He noted the important research the center does in areas of corporate governance and capital markets, while providing a range of educational opportunities for UD students.
“The Weinberg Center is increasingly positioned to address these important issues,” Pelesko said.
The Corporate Governance Symposium was co-sponsored by the Weinberg Center and by the Department of Finance in UD’s Alfred Lerner College of Business and Economics.
Academic papers presented
The annual symposium included a presentation and discussion of academic papers, which were selected from work submitted from around the world.
Honored with the Best Paper Award was “Audit Process, Private Information, and Insider Trading,” by Salman Arif and Joseph Schroeder, both of the Kelley School of Business at Indiana University, and John Kepler and Daniel Taylor (presenter), both of the Wharton School at the University of Pennsylvania. Taylor is a 2003 UD alumnus, with a degree in finance and economics, and a former student of Elson’s.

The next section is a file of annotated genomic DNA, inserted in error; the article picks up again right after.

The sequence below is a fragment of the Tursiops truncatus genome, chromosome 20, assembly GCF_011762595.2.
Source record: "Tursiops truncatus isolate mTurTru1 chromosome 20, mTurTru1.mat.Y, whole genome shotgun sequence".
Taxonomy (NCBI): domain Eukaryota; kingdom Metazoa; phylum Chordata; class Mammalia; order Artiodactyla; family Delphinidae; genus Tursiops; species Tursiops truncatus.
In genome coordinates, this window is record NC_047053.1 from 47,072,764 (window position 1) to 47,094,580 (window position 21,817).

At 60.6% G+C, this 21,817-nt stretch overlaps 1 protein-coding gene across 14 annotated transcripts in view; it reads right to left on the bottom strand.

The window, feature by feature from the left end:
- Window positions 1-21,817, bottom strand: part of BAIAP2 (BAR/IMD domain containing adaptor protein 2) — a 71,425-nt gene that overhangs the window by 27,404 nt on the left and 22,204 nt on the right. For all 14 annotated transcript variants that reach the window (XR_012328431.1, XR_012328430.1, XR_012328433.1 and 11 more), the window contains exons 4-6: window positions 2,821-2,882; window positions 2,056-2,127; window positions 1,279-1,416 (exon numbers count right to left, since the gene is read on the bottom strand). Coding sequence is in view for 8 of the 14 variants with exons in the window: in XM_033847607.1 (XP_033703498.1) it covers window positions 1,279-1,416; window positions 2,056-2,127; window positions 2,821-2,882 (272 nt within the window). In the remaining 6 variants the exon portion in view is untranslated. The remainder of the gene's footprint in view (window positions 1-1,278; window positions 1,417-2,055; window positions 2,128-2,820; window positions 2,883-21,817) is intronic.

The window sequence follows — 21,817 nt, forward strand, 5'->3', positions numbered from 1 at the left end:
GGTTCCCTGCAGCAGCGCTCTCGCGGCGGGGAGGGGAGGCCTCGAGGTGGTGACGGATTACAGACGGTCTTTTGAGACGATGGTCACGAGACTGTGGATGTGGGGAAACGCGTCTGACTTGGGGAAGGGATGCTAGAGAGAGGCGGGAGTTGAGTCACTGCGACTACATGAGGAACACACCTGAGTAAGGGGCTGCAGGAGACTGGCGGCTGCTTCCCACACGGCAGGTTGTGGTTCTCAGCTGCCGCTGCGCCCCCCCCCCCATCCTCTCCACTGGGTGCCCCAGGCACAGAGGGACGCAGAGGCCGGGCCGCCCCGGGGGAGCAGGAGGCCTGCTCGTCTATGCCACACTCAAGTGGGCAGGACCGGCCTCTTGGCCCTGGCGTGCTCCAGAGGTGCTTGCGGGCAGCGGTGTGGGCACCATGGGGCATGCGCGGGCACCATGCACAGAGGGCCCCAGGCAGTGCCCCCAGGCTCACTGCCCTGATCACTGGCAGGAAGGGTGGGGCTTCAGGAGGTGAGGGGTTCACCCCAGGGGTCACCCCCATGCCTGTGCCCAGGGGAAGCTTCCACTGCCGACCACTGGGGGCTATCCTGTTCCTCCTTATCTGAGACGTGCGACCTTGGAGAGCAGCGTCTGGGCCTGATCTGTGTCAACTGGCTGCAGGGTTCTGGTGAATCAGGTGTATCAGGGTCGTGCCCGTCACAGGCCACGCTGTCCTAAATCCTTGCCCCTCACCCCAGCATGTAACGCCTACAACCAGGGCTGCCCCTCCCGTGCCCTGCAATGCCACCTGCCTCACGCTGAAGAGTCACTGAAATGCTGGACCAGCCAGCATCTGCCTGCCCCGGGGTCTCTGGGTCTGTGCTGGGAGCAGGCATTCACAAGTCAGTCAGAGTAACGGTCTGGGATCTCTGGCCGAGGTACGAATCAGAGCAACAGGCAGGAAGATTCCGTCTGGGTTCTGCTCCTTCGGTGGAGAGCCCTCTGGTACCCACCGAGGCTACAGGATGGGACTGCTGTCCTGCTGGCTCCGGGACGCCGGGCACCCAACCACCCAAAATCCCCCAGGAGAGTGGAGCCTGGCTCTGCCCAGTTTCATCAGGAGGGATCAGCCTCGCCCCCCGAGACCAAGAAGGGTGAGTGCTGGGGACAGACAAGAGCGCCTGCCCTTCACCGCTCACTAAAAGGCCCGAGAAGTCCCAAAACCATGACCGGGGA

Leading the discussion of that paper was W. Robert Knechel of the University of Florida’s Fisher School of Accounting.
The other papers presented at the symposium were:
“Investors’ Attention to Corporate Governance,” by Peter Iliev, Penn State University; Jonathan Kalodimos, Oregon State University; and Michelle Lowry (presenter), Drexel University; discussed by Alan Crane, Jones Graduate School of Business, Rice University.
“Investor-Driven Governance Standards and Firm Value,” by Yonca Ertimur, University of Colorado, Boulder, and Paige Patrick (presenter), University of Washington; discussed by Fei Xie, Alfred Lerner College of Business and Economics, University of Delaware.
“Shareholder Voting on Golden Parachutes: Determinants and Consequences,” by Albert H. Choi (presenter), University of Virginia Law School; Andrew C.W. Lund, John F. Scarpa Center for Law and Entrepreneurship, Villanova University’s Charles Widger School of Law; and Robert Schonlau, Farmer School of Business, Miami University; discussed by John White, Cravath Swaine and Moore.